- Marketing costs – Spreading the news far and wide
The marketing budget should cover any form of advertisement, especially during the weeks surrounding the launch of your program. Once the program is launched, spare no costs to promote the loyalty program on every channel. Ensure it is visible on your website and make sure to promote it as part of your value offering through ads, social media, and videos.
Launching a loyalty program is a serious financial commitment. According to the responses summarized in the Global Customer Loyalty Report 2023, companies have invested or plan to invest $375,000 USD in the launch or revamp of their loyalty programs, on average.
Here’s a checklist of what you should dedicate time, money and effort to:
- Soft-launch the program with a small segment (like your top spenders or influencers) before going fully live
- Arrange an omnichannel marketing campaign
- Launch with a bang, and spare no expenses on the welcome reward, because you need as many early adopters as possible
- Have your team on standby for last-minute support or debugging
- Software cost – Without tech, dreams won’t come true
The most straightforward of the three predictable costs, technology costs represent all the money you spend on the loyalty program’s backend. If you choose to develop the program itself, this cost can become unpredictable. However, if you choose to go with a SaaS loyalty management platform, there will most likely be a fixed or scalable recurring fee.
Naturally, companies want to equip their marketing team with the right software to make their job easier and to reduce dependency on the IT team. Going “no-code” is the most straightforward way to do so. With this approach, setting up a loyalty campaign or offer can be done without coding knowledge and without any support from the IT team. Using a no-code platform also comes with a lower maintenance cost, and has a lower implementation cost overall.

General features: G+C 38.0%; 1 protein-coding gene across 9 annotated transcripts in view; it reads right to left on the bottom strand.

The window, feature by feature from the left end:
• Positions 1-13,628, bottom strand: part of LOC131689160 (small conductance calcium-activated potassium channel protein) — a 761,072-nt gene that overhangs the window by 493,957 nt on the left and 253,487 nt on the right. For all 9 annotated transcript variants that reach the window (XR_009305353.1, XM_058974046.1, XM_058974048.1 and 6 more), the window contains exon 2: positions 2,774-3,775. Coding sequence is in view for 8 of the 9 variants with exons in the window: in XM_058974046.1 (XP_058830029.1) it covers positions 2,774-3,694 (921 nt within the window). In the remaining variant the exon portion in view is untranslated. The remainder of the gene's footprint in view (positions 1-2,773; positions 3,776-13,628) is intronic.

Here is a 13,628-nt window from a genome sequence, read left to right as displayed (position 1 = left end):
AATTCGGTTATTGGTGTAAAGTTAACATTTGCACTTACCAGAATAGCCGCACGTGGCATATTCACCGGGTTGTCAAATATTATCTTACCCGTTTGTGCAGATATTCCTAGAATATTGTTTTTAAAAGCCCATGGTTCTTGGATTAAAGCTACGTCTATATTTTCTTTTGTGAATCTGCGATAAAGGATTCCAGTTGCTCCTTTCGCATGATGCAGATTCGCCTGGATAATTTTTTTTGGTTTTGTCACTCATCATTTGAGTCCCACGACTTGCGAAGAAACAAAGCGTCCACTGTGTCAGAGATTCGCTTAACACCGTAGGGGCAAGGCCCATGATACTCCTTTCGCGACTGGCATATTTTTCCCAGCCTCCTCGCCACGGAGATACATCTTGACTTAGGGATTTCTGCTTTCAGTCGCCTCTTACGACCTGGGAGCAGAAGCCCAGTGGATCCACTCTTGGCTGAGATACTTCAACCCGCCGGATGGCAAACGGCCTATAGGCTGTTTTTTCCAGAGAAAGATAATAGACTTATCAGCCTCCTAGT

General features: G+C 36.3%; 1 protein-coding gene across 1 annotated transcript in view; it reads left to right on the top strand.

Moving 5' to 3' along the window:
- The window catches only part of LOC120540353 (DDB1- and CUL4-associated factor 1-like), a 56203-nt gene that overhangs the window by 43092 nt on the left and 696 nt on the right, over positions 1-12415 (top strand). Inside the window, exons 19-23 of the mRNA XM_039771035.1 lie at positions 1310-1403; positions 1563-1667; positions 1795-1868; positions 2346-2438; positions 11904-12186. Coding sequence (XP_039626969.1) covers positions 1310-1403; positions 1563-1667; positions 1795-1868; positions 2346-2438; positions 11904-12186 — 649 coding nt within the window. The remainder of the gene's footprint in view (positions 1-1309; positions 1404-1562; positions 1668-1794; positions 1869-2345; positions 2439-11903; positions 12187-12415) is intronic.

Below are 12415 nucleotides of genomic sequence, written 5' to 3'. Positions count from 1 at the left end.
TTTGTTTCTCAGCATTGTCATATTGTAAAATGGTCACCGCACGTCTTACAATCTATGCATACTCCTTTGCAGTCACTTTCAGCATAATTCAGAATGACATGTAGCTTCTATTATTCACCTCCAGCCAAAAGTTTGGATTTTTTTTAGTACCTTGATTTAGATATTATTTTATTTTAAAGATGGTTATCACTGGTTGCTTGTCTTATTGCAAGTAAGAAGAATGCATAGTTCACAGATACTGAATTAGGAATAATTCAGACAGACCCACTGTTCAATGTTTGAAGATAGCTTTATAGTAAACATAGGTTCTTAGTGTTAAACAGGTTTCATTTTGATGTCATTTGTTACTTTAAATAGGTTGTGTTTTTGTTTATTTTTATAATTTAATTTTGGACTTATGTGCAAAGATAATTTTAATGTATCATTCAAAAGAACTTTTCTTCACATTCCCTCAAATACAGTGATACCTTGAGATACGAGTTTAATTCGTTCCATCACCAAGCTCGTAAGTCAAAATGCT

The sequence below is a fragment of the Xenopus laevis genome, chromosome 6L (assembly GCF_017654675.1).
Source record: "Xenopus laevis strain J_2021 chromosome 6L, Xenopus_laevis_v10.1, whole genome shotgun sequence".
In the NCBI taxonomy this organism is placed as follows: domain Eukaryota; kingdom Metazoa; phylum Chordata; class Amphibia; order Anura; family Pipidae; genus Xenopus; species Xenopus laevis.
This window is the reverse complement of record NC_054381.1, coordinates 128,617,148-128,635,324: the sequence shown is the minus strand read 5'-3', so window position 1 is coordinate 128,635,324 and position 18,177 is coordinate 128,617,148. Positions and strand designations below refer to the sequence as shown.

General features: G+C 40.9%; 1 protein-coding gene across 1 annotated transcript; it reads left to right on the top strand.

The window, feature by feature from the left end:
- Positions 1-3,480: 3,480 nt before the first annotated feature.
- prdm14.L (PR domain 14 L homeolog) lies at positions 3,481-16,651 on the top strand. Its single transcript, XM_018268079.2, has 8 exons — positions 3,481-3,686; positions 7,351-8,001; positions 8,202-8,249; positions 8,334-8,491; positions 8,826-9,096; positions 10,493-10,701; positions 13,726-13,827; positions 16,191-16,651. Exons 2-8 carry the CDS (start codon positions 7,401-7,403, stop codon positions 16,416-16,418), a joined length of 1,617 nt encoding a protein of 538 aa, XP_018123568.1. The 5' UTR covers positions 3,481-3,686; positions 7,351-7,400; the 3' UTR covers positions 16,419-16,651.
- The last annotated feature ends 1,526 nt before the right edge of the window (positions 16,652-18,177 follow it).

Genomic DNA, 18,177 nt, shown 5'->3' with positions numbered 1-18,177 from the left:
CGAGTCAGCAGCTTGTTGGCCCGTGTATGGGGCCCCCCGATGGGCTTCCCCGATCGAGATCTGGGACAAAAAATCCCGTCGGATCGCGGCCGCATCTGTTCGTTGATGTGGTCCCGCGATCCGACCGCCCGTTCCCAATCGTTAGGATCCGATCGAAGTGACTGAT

- Implementation cost – The cost that’s often overlooked
One cost that businesses tend to either overlook or underestimate the importance of is the various expenses that come with implementation. Moving back the expected launch date because of delays in implementation means that you will have to keep paying all parties involved, including managers, system integrators, loyalty specialists, etc.
Naturally, the bigger your tech stack, the more complicated the implementation process will be. One critical error that businesses make is skimping on the testing to try and get back on track. Bugs have to be ironed out one way or another, but if you wait and do it post-launch, you will also have to compensate customers for the poor experience.
We’ve mapped out the implementation steps for both loyalty program revamps and new program launches in our definitive guide, but here’s a short summary:
- Fail-proof the concept
- Fully scope the project
- Take care of integrations with other platforms
- Configure the rules, rewards and campaigns on your loyalty program platform
- Perform User Acceptance Testing (UAT)
- Push the big, red button and launch the program!
Budgeting Step #3: Estimating the Less Predictable Costs
Contrary to expenses related to marketing and technology, it is more difficult to come up with a bottom line for your reward system, because incentives tend to fluctuate a lot. Based on customer feedback, you will need to make adjustments, such as removing unpopular rewards or introducing new rewards for holidays or special occasions.
Despite their ever-changing nature, here are some facts about loyalty program rewards.
- Coupons and discounts – The basics
In terms of redemption, there are two types of coupons: redeemable coupons and automatically distributed coupons. When customers need to use their points to get a coupon, they’re basically ‘paying’ for it, which is more beneficial for your business. Discounts that are given to members as a welcome gift, a birthday reward, or a tier-up bonus have a bigger usage rate and generate more interest, but are riskier simply because they come at a higher cost.
- Services – The cornerstone of long-term engagement
While planning your loyalty program, take into account the kinds of services you already offer. Turning your extended warranty into a members-only benefit gives you a powerful incentive at no additional cost to you, and has the power to heavily boost your enrollment rates.
Another approach is to lower the cost of certain services, e.g. express shipping, for those who sign up for the program. If you have tiers, the size of the discount can depend on the member’s current tier.
- Events – An impression that can last forever
Events come in all shapes and sizes, ranging from in-store community gatherings to huge anniversary celebrations filled with influencers and special guests. For this reason, it’s difficult to put an exact price tag on them. To ensure community building doesn’t cut too deeply into your profit margins, lavish events like cocktail parties should come at a cost that only your highest-ranking members can afford, whereas movie nights and store openings should be accessible to everyone.